An Olympic Village is an accommodation center built for the Olympic Games, usually within an Olympic Park or elsewhere in a host city. Olympic Villages are built to house all participating athletes, as well as officials and athletic trainers. After the Munich Massacre at the 1972 Olympics, the Villages have been made extremely secure. Only athletes, trainers and officials are allowed to room at the Village, though family members and former Olympic athletes are allowed inside with proper checks. Press and media are also barred.
The idea of the Olympic Village comes from Pierre de Coubertin. Up until the 1924 Summer Olympic Games, National Olympic Committees rented locations around the host city to house participants, which was expensive. For the 1924 Summer Olympics, the organizers built cabins near the Stade Olympique de Colombes to allow the athletes to easily access the Games' venues. The Olympic Village of the 1932 Summer Olympics served as the model of today's Olympic Villages; it consisted of a group of buildings with rooms to lodge athletes, and buildings with other commodities.
Paris 1924: In Paris in 1924, a number of cabins were built near the stadium to house visiting athletes; the complex was called "Olympic Village".
Los Angeles 1932: The first Olympic Village is constructed in the Baldwin Hills neighborhood of Los Angeles, California. For male athletes only, the Village consisted of several hundred buildings, including post and telegraph offices, an amphitheater, a hospital, a fire department, and a bank. Female athletes were housed at the Chapman Park Hotel on Wilshire Boulevard. The village was dismantled after the games.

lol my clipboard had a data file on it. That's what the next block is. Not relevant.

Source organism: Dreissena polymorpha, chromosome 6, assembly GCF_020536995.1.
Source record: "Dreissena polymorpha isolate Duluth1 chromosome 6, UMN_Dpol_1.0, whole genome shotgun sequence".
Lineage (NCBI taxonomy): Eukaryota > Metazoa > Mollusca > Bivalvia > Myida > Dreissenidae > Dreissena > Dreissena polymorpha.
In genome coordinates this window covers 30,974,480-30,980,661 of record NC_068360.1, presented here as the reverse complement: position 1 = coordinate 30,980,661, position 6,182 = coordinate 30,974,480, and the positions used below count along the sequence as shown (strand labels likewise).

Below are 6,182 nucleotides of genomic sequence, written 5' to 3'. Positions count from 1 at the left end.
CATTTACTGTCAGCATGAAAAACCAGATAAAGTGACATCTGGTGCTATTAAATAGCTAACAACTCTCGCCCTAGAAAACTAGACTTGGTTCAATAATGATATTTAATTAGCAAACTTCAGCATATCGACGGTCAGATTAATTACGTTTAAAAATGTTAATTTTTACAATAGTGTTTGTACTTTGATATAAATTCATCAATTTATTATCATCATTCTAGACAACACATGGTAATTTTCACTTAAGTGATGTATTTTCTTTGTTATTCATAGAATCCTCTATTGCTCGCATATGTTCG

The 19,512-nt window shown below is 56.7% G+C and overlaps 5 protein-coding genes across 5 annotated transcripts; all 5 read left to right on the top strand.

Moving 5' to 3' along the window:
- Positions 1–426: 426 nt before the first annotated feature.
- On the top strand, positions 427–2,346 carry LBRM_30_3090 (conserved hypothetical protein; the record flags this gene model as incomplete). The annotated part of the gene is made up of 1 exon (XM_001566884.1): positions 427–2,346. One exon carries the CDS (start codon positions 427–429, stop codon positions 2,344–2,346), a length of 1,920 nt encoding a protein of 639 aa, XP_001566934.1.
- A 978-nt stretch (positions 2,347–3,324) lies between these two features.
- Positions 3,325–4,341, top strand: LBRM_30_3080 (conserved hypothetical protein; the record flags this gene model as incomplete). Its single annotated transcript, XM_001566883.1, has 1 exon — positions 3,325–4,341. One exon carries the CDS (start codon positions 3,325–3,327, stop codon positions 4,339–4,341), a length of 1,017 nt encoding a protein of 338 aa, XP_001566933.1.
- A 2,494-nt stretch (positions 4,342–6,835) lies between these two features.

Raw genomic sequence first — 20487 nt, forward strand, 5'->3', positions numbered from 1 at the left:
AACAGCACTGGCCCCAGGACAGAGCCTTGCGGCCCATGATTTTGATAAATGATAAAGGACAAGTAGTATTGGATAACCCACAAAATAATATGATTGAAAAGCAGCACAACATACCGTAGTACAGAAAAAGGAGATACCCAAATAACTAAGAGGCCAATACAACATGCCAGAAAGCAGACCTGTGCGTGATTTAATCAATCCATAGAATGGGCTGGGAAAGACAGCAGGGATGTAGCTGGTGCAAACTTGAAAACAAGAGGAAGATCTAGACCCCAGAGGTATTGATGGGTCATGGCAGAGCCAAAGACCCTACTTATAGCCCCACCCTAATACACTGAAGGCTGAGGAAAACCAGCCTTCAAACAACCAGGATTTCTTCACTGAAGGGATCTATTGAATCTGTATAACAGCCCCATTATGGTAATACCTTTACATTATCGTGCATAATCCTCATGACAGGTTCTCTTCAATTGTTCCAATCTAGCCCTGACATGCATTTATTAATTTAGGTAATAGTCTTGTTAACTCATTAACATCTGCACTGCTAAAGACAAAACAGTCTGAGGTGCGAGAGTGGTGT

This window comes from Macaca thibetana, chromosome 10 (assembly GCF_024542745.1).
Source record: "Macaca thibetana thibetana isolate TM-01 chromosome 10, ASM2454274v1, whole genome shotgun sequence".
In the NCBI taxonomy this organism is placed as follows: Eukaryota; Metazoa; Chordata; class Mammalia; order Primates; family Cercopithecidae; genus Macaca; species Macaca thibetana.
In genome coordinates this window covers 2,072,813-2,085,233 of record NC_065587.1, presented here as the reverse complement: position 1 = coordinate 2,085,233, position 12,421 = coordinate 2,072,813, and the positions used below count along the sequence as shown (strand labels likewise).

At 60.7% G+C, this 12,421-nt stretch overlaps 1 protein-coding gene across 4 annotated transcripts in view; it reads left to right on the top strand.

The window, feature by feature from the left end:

Berlin Olympic village of 1936
Berlin 1936: About 145 one- and two-story apartment buildings, Haus der Nationen refectory, Hindenburghaus theater, a hospital, an indoor arena, a swimming pool and a sauna in Wustermark about 6 mi west of Berlin. Used as barracks for over 50 years, only ruins remain. Jesse Owens's house has been restored.
Melbourne 1956: The area in Heidelberg West, Victoria, where the athletes stayed is still called "Olympic Village". After the games, athlete residences were used for public housing. The area now consists of a sports center, a primary school, shopping strip, a community health centre which also houses a registered training organization and a legal service.
Rome 1960:consist of 33 buildings with two, three, four and even five floors.
Squaw Valley 1960: Four identical three-story apartment buildings, two of which still stand, modified into condominiums.
Mexico City 1968: 904 apartments distributed in 29 multi-story buildings in the Miguel Hidalgo Olympic Village Complex.
Calgary 1988: Presently student accommodations on the campus of the University of Calgary. The athlete's village consisted of the existing Kananaskis, Rundle, Castle, Norquay and Brewster buildings, as well as the newly constructed Glacier and Olympus buildings.
Seoul 1988: Twenty-one multiple stories buildings.
Nagano 1998: The village is located 7 kilometers southwest of Nagano Station. The total land space is 19 hectares. There are 1032 apartments in 22 buildings, and is capable of accommodating 3,000 people. Another Village was in Karuizawa, the site for the newly entered Olympic sport of curling. Karuizawa is about 70 kilometers southeast of Nagano City. 120 people from 9 countries stayed at the Karuizawa Skate Center Hotel during the Winter Games.
Athens 2004: A new suburb composed of four- to five-story apartments in the Parnitha area located in northeast Athens adjacent to Maroussi, the suburb where the main Olympic complex, OAKA, is located. The Athens Olympic Village also became a residential area following the Games. Today, the village with a capacity of approximately 10.000 people is not in use.
Torino 2006: The Olympic Village was located in the towns of Bardonecchia, Sestriere and Turin.